“We’ve been told we land somewhere near a roots rock Americana soul band – if thats a thing?” say Memphis based Avon Dale of the sound of their new EP, Little Ditty, independently released late last year.
It must indeed be a thing as, for all the verbiage, it aptly describes the stirring and soulful mix of sounds laid down across Little Ditty’s nine tracks, a fiery blend of fully fleshed out longer compositions and the shorter aforementioned “ditties” alluded to in the E.P.’s title.
At the end of a year-long recording period with producer Mike Wilson at the legendary Ardent studios, Avon Dale still managed to find the energy to get out and play a handful of shows at the close of 2016 following the release of Little Ditty, including a set at Memphis’ River Arts Festival and a New Year show at Chicago’s The Elbo Room. Now, ahead of more local shows this Spring, we’re delighted to premiere the band’s new song, “Annabella.”
One of Little Ditty’s slower and more sultry tracks, Avon Dale describe it as “…a little bit of sex, a little bit of pain, and a lot of longing mixed into one short verse.” If that doesn’t make you want to take a listen, goodness knows what will.
Check out the song via the stream below before getting stuck into our recent interview covering the band’s origins, the making of Little Ditty and what it was like to play in front of 15,000 people at Memphis’ FedEx Forum.
Skin Back Alley: For those who might not know, tell us a little about yourselves. Who are Avon Dale and how did you come together as a band?
Avon Dale: We started in Champaign, IL in 2012. The first songs that we ever wrote were in a house on the street Avondale, hence the band name “Avon Dale”. The name is split because there is a town in Arizona called Avondale and a great deal of many other things by the same name. Retrospectively, maybe not the smartest choice in names but we chose it so we stuck with it.
Originally it was a three piece band featuring two vocals, an acoustic guitar, electric guitar, and drums. Or in other words: garbage. We moved down to Memphis with Alec when he accepted a Teach for America position. We gigged as much as possible and ended up finding our current bass player Andrew Allen. He’s been a godsend and retaught everyone in the band how stay in time. We’ve done two summer tours where we’ve played 25 shows in 13 states each time and we continue to travel and play around the Midwest. We live and practice in Midtown Memphis right next to the ‘Cash Saver’ supermarket and we all work full time jobs while playing music at night.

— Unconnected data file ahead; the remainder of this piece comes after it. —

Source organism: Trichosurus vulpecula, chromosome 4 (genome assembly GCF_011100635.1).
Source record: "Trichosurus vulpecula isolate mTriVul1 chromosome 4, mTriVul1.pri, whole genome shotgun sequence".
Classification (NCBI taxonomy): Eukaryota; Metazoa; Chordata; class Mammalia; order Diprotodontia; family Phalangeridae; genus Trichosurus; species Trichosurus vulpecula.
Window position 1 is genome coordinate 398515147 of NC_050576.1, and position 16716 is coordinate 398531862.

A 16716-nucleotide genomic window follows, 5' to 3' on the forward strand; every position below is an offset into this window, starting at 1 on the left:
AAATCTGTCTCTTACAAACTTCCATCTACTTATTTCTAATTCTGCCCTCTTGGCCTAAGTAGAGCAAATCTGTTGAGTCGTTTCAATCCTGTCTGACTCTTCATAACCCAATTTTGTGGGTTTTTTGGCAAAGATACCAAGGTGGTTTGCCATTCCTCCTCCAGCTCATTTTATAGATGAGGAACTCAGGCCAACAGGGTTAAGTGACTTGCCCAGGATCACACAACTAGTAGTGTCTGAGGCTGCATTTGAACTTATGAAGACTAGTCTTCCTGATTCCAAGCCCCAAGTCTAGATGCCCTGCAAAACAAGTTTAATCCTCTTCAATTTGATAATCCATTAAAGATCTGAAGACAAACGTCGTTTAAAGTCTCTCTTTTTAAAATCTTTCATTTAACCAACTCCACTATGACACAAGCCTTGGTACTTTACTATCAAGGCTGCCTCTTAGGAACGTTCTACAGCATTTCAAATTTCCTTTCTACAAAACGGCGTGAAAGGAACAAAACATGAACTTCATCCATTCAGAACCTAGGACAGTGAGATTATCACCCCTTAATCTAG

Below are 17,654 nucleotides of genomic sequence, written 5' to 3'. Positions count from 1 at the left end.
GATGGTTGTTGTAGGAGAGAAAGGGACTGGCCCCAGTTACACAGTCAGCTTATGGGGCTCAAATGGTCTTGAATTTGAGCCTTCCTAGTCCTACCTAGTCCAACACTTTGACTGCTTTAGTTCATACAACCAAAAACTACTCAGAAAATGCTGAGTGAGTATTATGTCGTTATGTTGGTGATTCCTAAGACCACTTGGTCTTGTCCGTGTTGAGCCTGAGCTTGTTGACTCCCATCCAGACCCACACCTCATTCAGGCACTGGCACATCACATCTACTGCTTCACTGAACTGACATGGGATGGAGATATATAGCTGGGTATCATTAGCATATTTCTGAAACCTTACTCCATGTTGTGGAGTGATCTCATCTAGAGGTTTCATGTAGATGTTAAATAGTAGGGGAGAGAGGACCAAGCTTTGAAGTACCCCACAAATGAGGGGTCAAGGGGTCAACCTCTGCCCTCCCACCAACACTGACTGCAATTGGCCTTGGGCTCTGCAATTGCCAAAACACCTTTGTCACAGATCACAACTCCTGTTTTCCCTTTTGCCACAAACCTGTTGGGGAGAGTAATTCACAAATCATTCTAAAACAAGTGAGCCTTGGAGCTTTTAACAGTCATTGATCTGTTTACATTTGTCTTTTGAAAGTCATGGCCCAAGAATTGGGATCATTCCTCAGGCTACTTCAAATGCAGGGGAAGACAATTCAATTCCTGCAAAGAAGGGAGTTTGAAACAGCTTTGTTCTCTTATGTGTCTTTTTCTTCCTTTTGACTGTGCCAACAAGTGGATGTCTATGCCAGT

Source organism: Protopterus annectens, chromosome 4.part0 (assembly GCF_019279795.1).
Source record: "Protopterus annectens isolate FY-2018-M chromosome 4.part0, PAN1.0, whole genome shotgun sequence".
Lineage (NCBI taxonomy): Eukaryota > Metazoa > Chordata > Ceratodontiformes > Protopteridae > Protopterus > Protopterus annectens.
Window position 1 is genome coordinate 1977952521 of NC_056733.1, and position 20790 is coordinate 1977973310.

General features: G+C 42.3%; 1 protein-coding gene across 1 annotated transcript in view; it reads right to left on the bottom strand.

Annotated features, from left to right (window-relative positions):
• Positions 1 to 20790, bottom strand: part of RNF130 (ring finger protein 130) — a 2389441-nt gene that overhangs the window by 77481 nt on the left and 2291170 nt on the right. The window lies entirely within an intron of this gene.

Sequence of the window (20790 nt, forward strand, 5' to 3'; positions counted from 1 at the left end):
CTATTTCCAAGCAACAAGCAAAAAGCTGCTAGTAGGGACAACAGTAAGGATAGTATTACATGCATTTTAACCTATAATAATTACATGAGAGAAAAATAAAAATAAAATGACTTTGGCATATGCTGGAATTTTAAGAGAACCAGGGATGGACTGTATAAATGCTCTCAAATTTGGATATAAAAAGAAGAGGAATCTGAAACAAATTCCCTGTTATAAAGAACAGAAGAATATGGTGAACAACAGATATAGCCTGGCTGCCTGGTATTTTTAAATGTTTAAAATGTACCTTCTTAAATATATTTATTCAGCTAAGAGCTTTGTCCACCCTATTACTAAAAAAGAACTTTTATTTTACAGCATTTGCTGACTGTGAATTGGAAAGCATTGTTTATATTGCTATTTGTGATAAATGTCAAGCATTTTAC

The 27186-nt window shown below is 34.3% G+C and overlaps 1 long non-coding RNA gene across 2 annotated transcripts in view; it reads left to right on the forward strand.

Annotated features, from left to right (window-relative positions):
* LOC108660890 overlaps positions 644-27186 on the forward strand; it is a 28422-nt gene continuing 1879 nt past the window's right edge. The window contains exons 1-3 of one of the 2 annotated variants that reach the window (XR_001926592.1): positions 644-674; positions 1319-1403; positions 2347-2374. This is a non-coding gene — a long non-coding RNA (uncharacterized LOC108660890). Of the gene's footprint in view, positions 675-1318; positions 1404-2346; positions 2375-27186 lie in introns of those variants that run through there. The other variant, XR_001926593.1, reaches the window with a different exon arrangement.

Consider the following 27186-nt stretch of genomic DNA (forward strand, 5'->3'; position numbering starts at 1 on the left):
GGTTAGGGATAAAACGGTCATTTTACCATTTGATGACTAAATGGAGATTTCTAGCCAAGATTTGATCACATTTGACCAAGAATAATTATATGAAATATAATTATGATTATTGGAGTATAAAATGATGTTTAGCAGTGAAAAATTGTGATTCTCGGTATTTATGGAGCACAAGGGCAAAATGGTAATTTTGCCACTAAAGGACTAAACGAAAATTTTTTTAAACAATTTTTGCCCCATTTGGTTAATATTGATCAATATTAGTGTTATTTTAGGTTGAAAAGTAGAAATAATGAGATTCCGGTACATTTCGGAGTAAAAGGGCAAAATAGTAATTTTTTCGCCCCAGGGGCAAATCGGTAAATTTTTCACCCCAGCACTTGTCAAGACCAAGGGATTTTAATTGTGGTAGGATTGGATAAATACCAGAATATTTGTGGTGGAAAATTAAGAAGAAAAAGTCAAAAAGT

I understand you’ve had a change in line-up relatively recently. Can you tell us about that and how you have developed as a band since your last EP?
Our acoustic guitarist moved to China, so during the writing/recording of Little Ditty we were a three piece band. We’ve primarily been a four piece band featuring one electric guitar and one acoustic guitar. This change definitely influenced the content of the songs and the arrangements, which allowed more electric guitar work to come through.
I love the tinge of southern soul in your music. You can hear it clearly in the horns on “Soul Ditty” and again in the likes of EP closer “25”. Was that something you consciously set out to incorporate into your sound?
That’s something that just came out naturally. I don’t think we ever set a purpose for a song before it’s written, in many regards it takes the magic out of the songwriting/recording process. Those songs were just begging for horns (“Soul Ditty”) and a drunken gospel choir ending (“25”) which were decisions made in the studio.
Would you place the band in any particular canon of music? Are there any particular artists that you have drawn influence from as musicians?
I don’t think we’d classify ourselves into any specific genre of music. With that being said, we’ve been told we land somewhere near a roots rock americana soul band – if thats a thing? We don’t focus too much on fitting into one niche, but rather writing songs that feel right to us and hopefully anybody willing to listen.
Our influences vary within the band and are quite eclectic. Influences of Van Morrison, John Platania, Carter Beauford, and Janek Gwizdala are a consistent source of inspiration in our own respects, but we always try to write to the song; meaning the song sounds honest and cohesive rather than a bunch of guys jerking their instruments off.
I’m intrigued to know how you feel being in Memphis has (or hasn’t!) influenced you and your sound as a band. Memphis obviously has such a rich musical heritage, and from an outsiders perspective there seems to be such a strong music community there today?
Memphis has played a big role in developing our sound via the people we’ve met and the music we’ve heard. It does have such a rich musical history and is holy ground for rock n roll, blues, and soul music. We’ve absorbed some of the old Stax and Ardent/Big Star influence which manifests in many different forms. Working at Ardent and specifically with Mike Wilson opened our eyes (ears) and made us become disciplined listeners and recording artists. Every note has a purpose and you need to throw away the fluff.
Excellent artists and musicians are abundant in this city. There’s some great original music coming out of Memphis but in many cases it’s overshadowed by it’s strong musical heritage. Because Memphis is home to Elvis, Stax, Ardent, BB king etc., it becomes a tribute city in many regards. With that being said, there are a lot of efforts being put into promoting and exposing new original music coming out of Memphis. It’s a melting pot of passionate artists just waiting to be unearthed.